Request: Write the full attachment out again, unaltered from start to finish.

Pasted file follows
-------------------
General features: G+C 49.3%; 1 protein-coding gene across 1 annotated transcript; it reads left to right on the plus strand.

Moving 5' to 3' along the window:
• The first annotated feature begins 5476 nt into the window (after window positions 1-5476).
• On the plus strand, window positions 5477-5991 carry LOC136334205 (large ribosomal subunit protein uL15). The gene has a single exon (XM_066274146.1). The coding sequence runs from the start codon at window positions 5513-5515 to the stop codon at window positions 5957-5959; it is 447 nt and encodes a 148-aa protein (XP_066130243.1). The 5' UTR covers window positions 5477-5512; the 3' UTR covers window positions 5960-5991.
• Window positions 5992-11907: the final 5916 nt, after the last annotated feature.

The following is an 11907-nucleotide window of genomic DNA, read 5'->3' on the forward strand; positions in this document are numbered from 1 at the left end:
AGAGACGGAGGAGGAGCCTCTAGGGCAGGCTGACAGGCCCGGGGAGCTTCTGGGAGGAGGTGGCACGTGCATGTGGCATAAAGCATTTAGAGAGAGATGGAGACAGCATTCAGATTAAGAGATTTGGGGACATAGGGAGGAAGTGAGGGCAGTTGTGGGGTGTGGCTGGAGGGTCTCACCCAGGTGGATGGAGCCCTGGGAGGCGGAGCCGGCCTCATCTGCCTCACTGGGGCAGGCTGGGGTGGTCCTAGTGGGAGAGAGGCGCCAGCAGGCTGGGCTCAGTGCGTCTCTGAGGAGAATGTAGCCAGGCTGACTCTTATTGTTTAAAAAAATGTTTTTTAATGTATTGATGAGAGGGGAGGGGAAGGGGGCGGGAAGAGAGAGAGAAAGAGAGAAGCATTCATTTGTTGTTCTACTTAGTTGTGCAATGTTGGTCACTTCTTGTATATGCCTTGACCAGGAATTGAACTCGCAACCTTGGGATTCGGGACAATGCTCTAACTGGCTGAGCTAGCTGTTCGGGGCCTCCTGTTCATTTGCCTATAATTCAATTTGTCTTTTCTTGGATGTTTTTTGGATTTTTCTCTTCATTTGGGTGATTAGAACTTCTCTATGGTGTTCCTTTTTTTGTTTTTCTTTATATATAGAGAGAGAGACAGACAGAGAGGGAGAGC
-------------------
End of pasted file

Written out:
General features: G+C 49.3%; 1 protein-coding gene across 1 annotated transcript; it reads left to right on the plus strand.

Moving 5' to 3' along the window:
• The first annotated feature begins 5476 nt into the window (after window positions 1-5476).
• On the plus strand, window positions 5477-5991 carry LOC136334205 (large ribosomal subunit protein uL15). The gene has a single exon (XM_066274146.1). The coding sequence runs from the start codon at window positions 5513-5515 to the stop codon at window positions 5957-5959; it is 447 nt and encodes a 148-aa protein (XP_066130243.1). The 5' UTR covers window positions 5477-5512; the 3' UTR covers window positions 5960-5991.
• Window positions 5992-11907: the final 5916 nt, after the last annotated feature.

The following is an 11907-nucleotide window of genomic DNA, read 5'->3' on the forward strand; positions in this document are numbered from 1 at the left end:
AGAGACGGAGGAGGAGCCTCTAGGGCAGGCTGACAGGCCCGGGGAGCTTCTGGGAGGAGGTGGCACGTGCATGTGGCATAAAGCATTTAGAGAGAGATGGAGACAGCATTCAGATTAAGAGATTTGGGGACATAGGGAGGAAGTGAGGGCAGTTGTGGGGTGTGGCTGGAGGGTCTCACCCAGGTGGATGGAGCCCTGGGAGGCGGAGCCGGCCTCATCTGCCTCACTGGGGCAGGCTGGGGTGGTCCTAGTGGGAGAGAGGCGCCAGCAGGCTGGGCTCAGTGCGTCTCTGAGGAGAATGTAGCCAGGCTGACTCTTATTGTTTAAAAAAATGTTTTTTAATGTATTGATGAGAGGGGAGGGGAAGGGGGCGGGAAGAGAGAGAGAAAGAGAGAAGCATTCATTTGTTGTTCTACTTAGTTGTGCAATGTTGGTCACTTCTTGTATATGCCTTGACCAGGAATTGAACTCGCAACCTTGGGATTCGGGACAATGCTCTAACTGGCTGAGCTAGCTGTTCGGGGCCTCCTGTTCATTTGCCTATAATTCAATTTGTCTTTTCTTGGATGTTTTTTGGATTTTTCTCTTCATTTGGGTGATTAGAACTTCTCTATGGTGTTCCTTTTTTTGTTTTTCTTTATATATAGAGAGAGAGACAGACAGAGAGGGAGAGC